## Abstract

To extend the numerical stability limit over steep slopes, a truly horizontal pressure-gradient discretization based on the ideas formulated by Mahrer in the 1980s has been developed. Conventionally, the pressure gradient is evaluated in the terrain-following coordinate system, which necessitates a metric correction term that is prone to numerical instability if the height difference between adjacent grid points is much larger than the vertical layer spacing. The alternative way pursued here is to reconstruct the pressure gradient at auxiliary points lying at the same height as the target point on which the velocity is defined. This is accomplished via a second-order Taylor-series expansion in this work, using the hydrostatic approximation to transform the second derivatives into first derivatives to facilitate second-order accurate discretization in the presence of strong vertical grid stretching. Moreover, a reformulated lower boundary condition is used that avoids the extrapolation of vertical derivatives evaluated in potentially very thin layers. A sequence of tests at varying degrees of idealization reveals that the truly horizontal pressure-gradient discretization improves numerical stability over steep slopes for a wide range of horizontal mesh sizes, ranging from a few hundreds of meters to tens of kilometers. In addition, tests initialized with an atmosphere at rest reveal that the spurious circulations developing over steep mountains are usually smaller than for the conventional discretization even in configurations for which the latter does not suffer from stability problems.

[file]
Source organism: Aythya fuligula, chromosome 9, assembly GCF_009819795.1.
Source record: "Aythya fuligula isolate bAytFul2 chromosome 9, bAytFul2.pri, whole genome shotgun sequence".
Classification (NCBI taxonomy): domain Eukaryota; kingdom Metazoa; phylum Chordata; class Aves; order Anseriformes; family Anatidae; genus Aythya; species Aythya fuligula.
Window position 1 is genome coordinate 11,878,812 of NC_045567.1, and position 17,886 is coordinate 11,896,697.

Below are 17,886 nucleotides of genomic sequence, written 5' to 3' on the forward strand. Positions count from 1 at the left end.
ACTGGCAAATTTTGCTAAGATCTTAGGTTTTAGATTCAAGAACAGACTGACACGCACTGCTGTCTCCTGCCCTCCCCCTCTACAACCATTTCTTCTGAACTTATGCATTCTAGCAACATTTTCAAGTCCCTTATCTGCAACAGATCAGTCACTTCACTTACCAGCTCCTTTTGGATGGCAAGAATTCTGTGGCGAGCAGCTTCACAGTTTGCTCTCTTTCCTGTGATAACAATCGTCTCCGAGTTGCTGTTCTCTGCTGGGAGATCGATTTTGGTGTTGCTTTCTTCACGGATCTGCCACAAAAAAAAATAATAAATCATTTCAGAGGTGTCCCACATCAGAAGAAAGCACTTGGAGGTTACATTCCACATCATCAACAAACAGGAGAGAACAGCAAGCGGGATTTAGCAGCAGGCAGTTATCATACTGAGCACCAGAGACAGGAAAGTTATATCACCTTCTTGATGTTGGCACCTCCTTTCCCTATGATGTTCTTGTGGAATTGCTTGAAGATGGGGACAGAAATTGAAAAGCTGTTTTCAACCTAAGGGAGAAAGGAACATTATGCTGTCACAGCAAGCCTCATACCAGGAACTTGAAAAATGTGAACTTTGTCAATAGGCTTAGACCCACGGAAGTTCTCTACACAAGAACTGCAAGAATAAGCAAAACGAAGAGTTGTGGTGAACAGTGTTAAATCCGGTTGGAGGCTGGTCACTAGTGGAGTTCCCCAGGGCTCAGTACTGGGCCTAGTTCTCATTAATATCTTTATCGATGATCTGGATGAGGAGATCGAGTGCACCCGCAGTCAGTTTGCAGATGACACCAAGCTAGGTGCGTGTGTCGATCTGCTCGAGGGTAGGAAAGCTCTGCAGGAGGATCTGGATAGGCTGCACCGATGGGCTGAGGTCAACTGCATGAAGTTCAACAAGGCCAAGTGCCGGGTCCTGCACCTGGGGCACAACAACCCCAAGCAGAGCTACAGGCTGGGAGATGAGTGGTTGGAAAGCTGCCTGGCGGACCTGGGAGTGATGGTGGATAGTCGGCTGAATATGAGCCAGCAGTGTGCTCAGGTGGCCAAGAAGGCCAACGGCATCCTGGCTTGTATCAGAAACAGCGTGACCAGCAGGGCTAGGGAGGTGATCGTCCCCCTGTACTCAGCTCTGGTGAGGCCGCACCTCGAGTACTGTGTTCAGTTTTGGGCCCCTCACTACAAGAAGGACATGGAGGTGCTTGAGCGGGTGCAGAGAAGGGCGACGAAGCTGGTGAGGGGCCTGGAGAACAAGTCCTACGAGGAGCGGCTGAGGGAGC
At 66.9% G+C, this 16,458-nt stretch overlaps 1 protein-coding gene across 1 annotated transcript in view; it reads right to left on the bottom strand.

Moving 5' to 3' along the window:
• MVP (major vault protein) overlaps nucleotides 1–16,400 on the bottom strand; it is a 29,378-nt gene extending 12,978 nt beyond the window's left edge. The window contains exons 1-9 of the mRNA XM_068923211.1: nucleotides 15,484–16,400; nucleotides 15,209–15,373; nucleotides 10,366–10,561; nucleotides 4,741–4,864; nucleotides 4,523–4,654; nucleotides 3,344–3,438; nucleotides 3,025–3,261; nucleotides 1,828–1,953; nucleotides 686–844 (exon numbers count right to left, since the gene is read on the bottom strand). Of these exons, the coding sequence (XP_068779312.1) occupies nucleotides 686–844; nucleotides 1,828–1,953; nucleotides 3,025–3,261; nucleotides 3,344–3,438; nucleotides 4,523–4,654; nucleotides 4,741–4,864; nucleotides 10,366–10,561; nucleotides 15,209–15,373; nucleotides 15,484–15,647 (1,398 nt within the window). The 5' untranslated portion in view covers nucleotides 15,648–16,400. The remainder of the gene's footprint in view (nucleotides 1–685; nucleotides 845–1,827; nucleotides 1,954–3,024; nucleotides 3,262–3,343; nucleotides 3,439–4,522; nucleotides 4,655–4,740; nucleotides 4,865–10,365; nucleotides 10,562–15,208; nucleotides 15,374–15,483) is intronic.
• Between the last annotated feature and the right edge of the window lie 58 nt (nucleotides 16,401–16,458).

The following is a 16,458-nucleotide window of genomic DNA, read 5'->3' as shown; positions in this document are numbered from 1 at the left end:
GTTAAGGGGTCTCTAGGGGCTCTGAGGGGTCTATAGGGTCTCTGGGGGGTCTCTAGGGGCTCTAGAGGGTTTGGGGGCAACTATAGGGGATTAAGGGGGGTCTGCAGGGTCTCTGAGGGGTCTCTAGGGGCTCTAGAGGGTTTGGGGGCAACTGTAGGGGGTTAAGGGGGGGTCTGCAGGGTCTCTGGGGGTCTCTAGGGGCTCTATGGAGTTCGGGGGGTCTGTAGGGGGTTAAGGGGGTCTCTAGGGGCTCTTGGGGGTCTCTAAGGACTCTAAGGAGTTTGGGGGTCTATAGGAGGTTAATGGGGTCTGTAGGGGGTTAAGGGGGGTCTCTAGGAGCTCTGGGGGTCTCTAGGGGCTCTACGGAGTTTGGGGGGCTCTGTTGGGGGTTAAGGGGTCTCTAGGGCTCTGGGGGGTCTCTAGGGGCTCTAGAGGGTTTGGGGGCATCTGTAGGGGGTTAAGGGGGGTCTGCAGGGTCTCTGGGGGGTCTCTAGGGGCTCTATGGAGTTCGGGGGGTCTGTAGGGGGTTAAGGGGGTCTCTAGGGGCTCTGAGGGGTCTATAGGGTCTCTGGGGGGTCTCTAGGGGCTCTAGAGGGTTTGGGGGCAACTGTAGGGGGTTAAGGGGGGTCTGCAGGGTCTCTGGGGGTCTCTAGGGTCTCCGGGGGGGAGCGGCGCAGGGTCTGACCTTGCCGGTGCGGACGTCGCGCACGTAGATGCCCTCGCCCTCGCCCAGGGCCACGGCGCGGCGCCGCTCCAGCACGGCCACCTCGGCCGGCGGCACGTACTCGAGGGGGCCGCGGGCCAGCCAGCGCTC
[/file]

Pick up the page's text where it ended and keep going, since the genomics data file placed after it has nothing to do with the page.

*Corresponding author address:*Günther Zängl, Deutscher Wetterdienst, Frankfurter Straße 135, D-63067 Offenbach, Germany. E-mail: guenther.zaengl@dwd.de